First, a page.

I recently shadowed one of our top-performing sales development reps (SDRs) here at XANT, Remington. In the first few minutes of our conversation, Remington told me how he handles prospects when they are short on time.
From what he explained about persistence in sales, I could already see what made Remington a successful SDR.
“The way I see it,” he said, “I’m already taking this prospect’s time when I call them. So I might as well dictate the conversation to make the time productive for the both of us.”
“It’s all really a mindset,” he further explained. “When you’re calling prospects, you need to overcome any fears. From what I’ve seen, the SDRs who have figured this out are the ones who have experienced the most success.”
Persistent SDRs recognize the value of their role
In my experience, sales managers don’t realize how big of a challenge persistence is for their SDRs. Often, SDRs are not equipped to know how to get the most out of a call without being overbearing.
In a meeting with a sales development team I recently worked with, the VP of sales coached his reps to not be passive. This VP took a couple of hours one day to shadow his reps and noticed that they would say things like, “I’m just setting the appointment for our account executive.”
The VP would tell them, “Don’t minimize your function and your knowledge.”
This VP wanted his reps to remember the significance of their role, not only in the crucial task of assessing a customer’s fit, but in becoming the first imprint clients experienced from the company. Understanding the importance of their position needed to be part of their mindset.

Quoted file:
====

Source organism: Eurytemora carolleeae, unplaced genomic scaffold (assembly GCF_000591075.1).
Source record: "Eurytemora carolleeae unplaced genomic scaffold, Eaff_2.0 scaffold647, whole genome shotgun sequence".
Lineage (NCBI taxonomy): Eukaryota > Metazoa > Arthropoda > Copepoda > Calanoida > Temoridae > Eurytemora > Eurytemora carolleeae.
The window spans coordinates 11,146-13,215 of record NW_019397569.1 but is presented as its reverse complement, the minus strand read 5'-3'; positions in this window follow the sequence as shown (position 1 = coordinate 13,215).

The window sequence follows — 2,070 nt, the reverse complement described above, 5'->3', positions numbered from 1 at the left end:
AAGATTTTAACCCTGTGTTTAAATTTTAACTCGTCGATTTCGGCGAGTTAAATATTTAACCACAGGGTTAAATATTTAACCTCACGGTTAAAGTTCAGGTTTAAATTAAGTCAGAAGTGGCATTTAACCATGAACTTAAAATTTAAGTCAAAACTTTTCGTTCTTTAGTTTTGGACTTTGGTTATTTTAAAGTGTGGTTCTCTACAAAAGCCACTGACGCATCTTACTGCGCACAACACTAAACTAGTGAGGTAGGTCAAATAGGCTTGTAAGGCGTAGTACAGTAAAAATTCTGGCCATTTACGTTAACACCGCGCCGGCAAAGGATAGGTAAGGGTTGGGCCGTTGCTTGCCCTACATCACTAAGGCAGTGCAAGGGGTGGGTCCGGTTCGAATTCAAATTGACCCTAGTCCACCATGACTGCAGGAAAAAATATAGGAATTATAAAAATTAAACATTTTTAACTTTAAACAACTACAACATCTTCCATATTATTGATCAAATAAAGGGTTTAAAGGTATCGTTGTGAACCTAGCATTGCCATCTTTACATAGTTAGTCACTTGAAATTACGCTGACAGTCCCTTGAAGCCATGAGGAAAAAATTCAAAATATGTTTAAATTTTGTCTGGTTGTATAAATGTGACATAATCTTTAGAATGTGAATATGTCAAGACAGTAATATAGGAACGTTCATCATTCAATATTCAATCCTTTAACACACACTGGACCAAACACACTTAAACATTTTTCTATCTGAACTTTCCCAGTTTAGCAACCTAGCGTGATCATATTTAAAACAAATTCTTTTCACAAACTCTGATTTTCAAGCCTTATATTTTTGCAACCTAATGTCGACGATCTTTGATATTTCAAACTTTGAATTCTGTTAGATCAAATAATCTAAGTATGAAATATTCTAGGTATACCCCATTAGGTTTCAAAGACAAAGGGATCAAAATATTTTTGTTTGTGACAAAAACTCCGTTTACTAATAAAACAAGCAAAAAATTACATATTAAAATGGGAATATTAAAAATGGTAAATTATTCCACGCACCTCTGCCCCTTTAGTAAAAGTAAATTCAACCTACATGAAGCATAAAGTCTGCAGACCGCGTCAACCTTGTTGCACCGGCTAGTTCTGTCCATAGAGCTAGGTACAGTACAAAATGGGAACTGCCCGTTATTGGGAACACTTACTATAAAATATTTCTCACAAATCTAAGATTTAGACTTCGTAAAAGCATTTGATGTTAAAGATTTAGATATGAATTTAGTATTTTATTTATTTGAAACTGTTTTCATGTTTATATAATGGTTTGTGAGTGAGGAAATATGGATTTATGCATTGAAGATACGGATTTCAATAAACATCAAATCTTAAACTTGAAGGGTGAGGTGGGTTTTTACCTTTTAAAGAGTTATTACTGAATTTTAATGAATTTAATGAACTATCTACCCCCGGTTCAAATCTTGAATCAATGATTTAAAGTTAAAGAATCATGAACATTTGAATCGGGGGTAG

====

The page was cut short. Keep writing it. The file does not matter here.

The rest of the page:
Persistent SDRs recognize opportunities
In another experience I had shadowing a manager and rep at a client company, I listened in on a call where an SDR disqualified a lead, thinking there was no opportunity. The manager soon demonstrated to the rep how he could have shifted the conversation and mentioned another offering that was a good fit for the prospect. Having forgotten about the other offering, the SDR realized he missed a sales opportunity.
Missed opportunities can stem from a lack of product knowledge or a lack of experience. However, I’d argue that SDRs lose more opportunities than they realize because persistence has yet to become part of their mindset.
The mindset of a persistent SDR is such that he actively seeks and finds opportunities where other SDRs don’t. They’re not afraid to ask the hard questions, and have the confidence to navigate tough conversations.
For sales managers and reps, it’s supremely important that they remember: persistence is a mindset.
Here are some questions to consider to become more persistent in sales:
- How do I respond to prospects when they say “No”?
- Do I understand common obstacles and objections, and have a plan to overcome them?
- Do I have the skills and preparation to persist professionally and respectfully?
- Am I apologetic when speaking with prospects?
- Am I confident that I will be able to help customers?
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